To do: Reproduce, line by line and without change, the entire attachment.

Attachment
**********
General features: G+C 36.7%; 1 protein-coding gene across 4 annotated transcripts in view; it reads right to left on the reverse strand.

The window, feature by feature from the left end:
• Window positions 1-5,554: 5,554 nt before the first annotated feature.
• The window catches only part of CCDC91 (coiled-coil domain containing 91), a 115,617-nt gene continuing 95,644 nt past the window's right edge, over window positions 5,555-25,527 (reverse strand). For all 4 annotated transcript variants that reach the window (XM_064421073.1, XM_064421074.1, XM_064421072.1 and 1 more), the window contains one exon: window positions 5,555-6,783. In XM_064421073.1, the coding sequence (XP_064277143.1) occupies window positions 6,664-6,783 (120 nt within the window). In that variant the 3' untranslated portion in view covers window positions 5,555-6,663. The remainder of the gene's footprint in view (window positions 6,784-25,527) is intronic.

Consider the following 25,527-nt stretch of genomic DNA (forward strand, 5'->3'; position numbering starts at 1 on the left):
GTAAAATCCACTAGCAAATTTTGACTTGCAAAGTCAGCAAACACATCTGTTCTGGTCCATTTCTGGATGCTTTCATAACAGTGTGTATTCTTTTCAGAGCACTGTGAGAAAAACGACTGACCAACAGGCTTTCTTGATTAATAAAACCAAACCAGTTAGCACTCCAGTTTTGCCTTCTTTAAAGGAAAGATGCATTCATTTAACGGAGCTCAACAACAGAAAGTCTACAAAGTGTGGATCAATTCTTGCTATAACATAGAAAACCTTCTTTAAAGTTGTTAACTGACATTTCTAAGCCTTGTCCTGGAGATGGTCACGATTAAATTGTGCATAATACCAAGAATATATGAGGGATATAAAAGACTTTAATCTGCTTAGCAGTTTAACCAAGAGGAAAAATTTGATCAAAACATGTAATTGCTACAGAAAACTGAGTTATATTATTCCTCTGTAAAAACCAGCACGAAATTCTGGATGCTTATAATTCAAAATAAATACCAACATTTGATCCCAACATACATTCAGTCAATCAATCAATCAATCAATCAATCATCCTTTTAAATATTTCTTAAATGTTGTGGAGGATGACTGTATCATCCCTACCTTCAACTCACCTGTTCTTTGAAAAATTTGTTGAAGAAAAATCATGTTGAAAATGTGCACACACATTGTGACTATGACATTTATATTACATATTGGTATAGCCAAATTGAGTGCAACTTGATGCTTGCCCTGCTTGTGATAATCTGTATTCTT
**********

General features: G+C 36.7%; 1 protein-coding gene across 4 annotated transcripts in view; it reads right to left on the reverse strand.

The window, feature by feature from the left end:
• Window positions 1-5,554: 5,554 nt before the first annotated feature.
• The window catches only part of CCDC91 (coiled-coil domain containing 91), a 115,617-nt gene continuing 95,644 nt past the window's right edge, over window positions 5,555-25,527 (reverse strand). For all 4 annotated transcript variants that reach the window (XM_064421073.1, XM_064421074.1, XM_064421072.1 and 1 more), the window contains one exon: window positions 5,555-6,783. In XM_064421073.1, the coding sequence (XP_064277143.1) occupies window positions 6,664-6,783 (120 nt within the window). In that variant the 3' untranslated portion in view covers window positions 5,555-6,663. The remainder of the gene's footprint in view (window positions 6,784-25,527) is intronic.

Consider the following 25,527-nt stretch of genomic DNA (forward strand, 5'->3'; position numbering starts at 1 on the left):
GTAAAATCCACTAGCAAATTTTGACTTGCAAAGTCAGCAAACACATCTGTTCTGGTCCATTTCTGGATGCTTTCATAACAGTGTGTATTCTTTTCAGAGCACTGTGAGAAAAACGACTGACCAACAGGCTTTCTTGATTAATAAAACCAAACCAGTTAGCACTCCAGTTTTGCCTTCTTTAAAGGAAAGATGCATTCATTTAACGGAGCTCAACAACAGAAAGTCTACAAAGTGTGGATCAATTCTTGCTATAACATAGAAAACCTTCTTTAAAGTTGTTAACTGACATTTCTAAGCCTTGTCCTGGAGATGGTCACGATTAAATTGTGCATAATACCAAGAATATATGAGGGATATAAAAGACTTTAATCTGCTTAGCAGTTTAACCAAGAGGAAAAATTTGATCAAAACATGTAATTGCTACAGAAAACTGAGTTATATTATTCCTCTGTAAAAACCAGCACGAAATTCTGGATGCTTATAATTCAAAATAAATACCAACATTTGATCCCAACATACATTCAGTCAATCAATCAATCAATCAATCAATCATCCTTTTAAATATTTCTTAAATGTTGTGGAGGATGACTGTATCATCCCTACCTTCAACTCACCTGTTCTTTGAAAAATTTGTTGAAGAAAAATCATGTTGAAAATGTGCACACACATTGTGACTATGACATTTATATTACATATTGGTATAGCCAAATTGAGTGCAACTTGATGCTTGCCCTGCTTGTGATAATCTGTATTCTT